Watchkeeping & Safety
You'll want to set some rules of the ship for your own vessel and your crew. On our boat, no one goes on deck without first waking the off-watch crewmember. Everyone should have their vests and PLBs on and be tethered in at all times.
You'll want to customize a watch schedule that works for you. We are firm believers that someone should be at the helm actively looking for trouble at all times. The actual length of time we spend on and off watch varies considerably, depending on the time of day, how long the trip is, what the weather is doing and how each one of us is feeling. In general, our watches are 3 to 4 hours long, but there have been times we have stayed on for longer (or shorter) lengths of time. Most important is that you come up with a plan that works for you and that ensures the crew is well rested.
But how do you stay awake during your watch, and how do you sleep during your off watch? To keep myself alert, I like to listen to entertaining audiobooks or podcasts while scanning for other vessels. I continuously eat healthy snacks. There may also be a large stash of chocolate involved (you know, for emergencies). To sleep, I keep my regular nighttime habits. I always change into my pajamas and brush my teeth. A lee cloth can keep you secure in your bunk, and an eye mask can block any ambient light, sending your brain a signal that it's time to go to bed.
If you're prone to seasickness, it's essential to try any medication before you're in the middle of a passage. While at sea is not the time to find out about an unknown allergy or have a severe reaction to a new medication. When you've found something that works for you, start taking it before your trip so that it can be in your system and effective during the trip, when you really need it. Other things that can help avoid and mitigate seasickness include focusing on the horizon, eating ginger cookies and sticking with healthy foods. Caffeine, alcohol and fatty foods tend to make seasickness symptoms worse.
Whatever your reason for wanting to try an offshore nighttime passage, know that with the right equipment and planning, a careful eye on the weather, a good audiobook and maybe a stash of chocolate, a successful overnight passage is achievable. It may even turn out to be the highlight of your trip south.
Where are best locations to try your first overnight passage? Below are some of our favorites along the ICW.
Chesapeake Bay–If you are in a hurry to head south (or north), an overnight passage through the Bay can get you to the ICW quickly and without spending hours each day arriving to and departing from anchorages in the tributaries along the Bay.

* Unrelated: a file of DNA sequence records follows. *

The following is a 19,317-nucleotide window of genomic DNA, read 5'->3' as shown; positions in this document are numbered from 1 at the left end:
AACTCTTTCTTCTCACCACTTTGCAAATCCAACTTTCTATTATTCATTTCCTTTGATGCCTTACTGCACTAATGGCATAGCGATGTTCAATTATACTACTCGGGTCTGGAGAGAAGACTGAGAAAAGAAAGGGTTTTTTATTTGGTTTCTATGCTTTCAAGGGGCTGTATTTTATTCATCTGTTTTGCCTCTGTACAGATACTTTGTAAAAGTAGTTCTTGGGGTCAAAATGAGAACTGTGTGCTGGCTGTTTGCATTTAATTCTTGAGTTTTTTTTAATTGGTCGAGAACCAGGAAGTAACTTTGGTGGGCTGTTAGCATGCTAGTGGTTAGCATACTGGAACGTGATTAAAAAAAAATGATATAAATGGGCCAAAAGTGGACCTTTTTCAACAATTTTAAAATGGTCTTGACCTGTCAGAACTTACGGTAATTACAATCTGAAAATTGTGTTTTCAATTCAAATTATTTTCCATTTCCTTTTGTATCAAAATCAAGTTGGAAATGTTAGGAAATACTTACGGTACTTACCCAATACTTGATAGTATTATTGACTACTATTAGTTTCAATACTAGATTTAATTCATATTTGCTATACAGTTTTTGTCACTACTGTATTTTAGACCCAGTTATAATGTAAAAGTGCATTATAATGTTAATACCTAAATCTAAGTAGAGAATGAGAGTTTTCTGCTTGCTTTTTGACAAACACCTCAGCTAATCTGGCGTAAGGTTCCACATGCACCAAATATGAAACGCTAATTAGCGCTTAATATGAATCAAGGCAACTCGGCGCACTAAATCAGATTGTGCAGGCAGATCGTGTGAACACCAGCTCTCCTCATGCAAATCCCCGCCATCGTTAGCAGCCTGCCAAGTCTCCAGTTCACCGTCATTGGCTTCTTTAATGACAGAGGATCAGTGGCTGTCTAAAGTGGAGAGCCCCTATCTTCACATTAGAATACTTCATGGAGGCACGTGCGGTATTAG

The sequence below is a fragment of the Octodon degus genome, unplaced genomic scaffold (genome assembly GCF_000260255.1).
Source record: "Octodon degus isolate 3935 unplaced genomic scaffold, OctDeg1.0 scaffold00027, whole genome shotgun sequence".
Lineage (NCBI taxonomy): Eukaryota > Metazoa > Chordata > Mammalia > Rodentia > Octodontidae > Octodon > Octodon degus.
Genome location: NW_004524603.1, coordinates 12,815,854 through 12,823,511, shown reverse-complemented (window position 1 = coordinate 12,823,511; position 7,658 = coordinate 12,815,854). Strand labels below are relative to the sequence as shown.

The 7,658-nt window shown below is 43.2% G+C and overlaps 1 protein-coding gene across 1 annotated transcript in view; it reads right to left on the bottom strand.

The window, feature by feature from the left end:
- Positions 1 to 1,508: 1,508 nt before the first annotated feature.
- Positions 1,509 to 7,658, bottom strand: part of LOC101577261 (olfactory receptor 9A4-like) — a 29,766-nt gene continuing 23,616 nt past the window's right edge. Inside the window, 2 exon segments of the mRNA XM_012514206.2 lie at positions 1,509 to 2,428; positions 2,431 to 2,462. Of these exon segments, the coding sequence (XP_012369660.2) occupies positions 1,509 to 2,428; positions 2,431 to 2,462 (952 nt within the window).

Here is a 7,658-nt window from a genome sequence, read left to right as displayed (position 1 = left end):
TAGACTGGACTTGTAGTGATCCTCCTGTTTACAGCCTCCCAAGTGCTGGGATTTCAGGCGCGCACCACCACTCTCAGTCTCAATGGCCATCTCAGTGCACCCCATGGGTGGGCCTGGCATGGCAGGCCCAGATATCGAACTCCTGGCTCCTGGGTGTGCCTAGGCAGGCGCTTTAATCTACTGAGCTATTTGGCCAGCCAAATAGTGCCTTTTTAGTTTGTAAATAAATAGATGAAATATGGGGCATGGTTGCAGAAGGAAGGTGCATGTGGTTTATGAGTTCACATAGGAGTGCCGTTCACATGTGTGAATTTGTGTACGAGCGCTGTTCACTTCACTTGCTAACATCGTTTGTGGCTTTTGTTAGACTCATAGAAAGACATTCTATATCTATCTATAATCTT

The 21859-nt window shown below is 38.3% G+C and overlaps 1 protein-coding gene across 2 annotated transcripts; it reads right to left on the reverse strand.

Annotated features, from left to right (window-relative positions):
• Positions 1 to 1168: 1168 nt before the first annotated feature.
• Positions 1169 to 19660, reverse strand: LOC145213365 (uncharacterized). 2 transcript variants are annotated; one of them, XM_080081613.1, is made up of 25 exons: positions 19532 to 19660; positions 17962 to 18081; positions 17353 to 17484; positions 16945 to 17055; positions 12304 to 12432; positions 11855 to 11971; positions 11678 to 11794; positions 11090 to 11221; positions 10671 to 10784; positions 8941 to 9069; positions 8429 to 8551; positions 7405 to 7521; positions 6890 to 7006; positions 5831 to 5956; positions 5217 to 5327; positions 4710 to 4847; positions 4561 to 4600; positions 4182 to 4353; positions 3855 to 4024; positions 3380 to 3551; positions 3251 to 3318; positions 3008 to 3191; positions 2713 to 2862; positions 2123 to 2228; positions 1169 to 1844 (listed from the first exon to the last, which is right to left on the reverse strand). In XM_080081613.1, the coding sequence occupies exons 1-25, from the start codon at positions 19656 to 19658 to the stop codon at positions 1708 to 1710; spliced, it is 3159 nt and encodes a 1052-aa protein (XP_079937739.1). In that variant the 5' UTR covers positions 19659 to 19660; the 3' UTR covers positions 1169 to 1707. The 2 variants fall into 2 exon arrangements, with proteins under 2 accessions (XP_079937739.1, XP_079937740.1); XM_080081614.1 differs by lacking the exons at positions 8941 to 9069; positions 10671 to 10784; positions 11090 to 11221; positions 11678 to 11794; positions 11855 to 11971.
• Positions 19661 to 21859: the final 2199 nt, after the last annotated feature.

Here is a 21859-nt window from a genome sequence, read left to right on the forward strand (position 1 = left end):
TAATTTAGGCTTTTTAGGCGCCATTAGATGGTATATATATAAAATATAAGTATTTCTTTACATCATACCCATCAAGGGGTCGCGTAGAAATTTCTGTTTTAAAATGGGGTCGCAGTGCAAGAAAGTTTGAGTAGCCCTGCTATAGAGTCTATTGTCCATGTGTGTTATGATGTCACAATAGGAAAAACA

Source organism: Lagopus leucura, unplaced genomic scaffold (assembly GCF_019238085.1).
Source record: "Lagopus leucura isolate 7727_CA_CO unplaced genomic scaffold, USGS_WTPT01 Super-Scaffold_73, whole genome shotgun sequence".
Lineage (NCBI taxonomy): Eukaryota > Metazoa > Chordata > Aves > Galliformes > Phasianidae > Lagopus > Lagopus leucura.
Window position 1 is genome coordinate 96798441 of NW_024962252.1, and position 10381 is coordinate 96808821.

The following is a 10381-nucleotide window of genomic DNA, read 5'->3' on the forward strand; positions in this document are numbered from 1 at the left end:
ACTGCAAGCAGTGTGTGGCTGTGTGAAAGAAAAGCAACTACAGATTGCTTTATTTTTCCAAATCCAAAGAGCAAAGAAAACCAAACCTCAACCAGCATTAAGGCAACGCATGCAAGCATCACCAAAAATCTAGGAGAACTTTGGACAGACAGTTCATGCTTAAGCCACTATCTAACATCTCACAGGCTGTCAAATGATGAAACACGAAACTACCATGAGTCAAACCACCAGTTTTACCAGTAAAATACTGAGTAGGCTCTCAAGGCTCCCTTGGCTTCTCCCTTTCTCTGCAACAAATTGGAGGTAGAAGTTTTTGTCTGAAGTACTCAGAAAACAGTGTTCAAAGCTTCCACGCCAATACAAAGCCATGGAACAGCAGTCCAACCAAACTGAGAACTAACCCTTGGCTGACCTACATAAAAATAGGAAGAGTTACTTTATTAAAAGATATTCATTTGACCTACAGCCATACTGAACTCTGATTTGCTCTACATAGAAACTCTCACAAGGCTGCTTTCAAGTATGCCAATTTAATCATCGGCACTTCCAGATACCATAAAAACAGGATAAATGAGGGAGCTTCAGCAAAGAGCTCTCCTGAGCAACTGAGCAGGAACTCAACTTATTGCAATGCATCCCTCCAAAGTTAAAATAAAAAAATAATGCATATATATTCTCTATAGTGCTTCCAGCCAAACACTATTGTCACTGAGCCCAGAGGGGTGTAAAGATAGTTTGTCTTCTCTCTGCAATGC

Cape Hatteras– With good weather, rounding the Cape is no big deal. There are no suitable inlets between Norfolk and Beaufort/Morehead City, NC, so make sure you have a great weather window and give the "Graveyard of the Atlantic" shoal areas a wide berth.
Onslow Bay–When heading south, depart Beaufort, NC, for Masonboro Inlet at Wrightsville Beach, NC. This is one of our favorite hops: It's only 60 miles with easy inlets and you avoid several bridges, some shoaling and the large Camp LeJeune restricted zone. Be sure to plan your departure and arrival for favorable tides at the inlets, which will often have swift currents!
Georgia–Unfortunately, the State of Georgia has a less than stellar reputation among cruisers. Besides the recent discussions on anchoring and boater restrictions, the state has enormous tides and troublesome shoaling spots. Luckily, if you'd like to make some miles, it's an easy trip from either Charleston or Beaufort, SC, to St. Mary's Inlet (the FL/GA state line).
South Florida-Between West Palm Beach and Miami, there are 34 bridges and nearly all have scheduled, restricted openings. Further, anyone with a 55-foot or taller mast must go outside to avoid Miami's fixed Julia Tuttle Bridge (the lowest bridge on the entire ICW).
The Bahamas–There are several good overnight hops to be made as you make your way east into the islands. Many choose to cross the Gulf Stream at night, mainly because crossing the Great Bahama Bank is too time-consuming to complete in daylight hours. This is described in detail in the Southern and Bahama editions of Waterway Guide.
Capts. Matt and Lucy Claiborne are the Waterway Guide's senior Bahamas cruising editors. They travel and live aboard their 38-foot Cabo Rico Dulcinea, spending winters in The Bahamas and summers exploring the East Coast.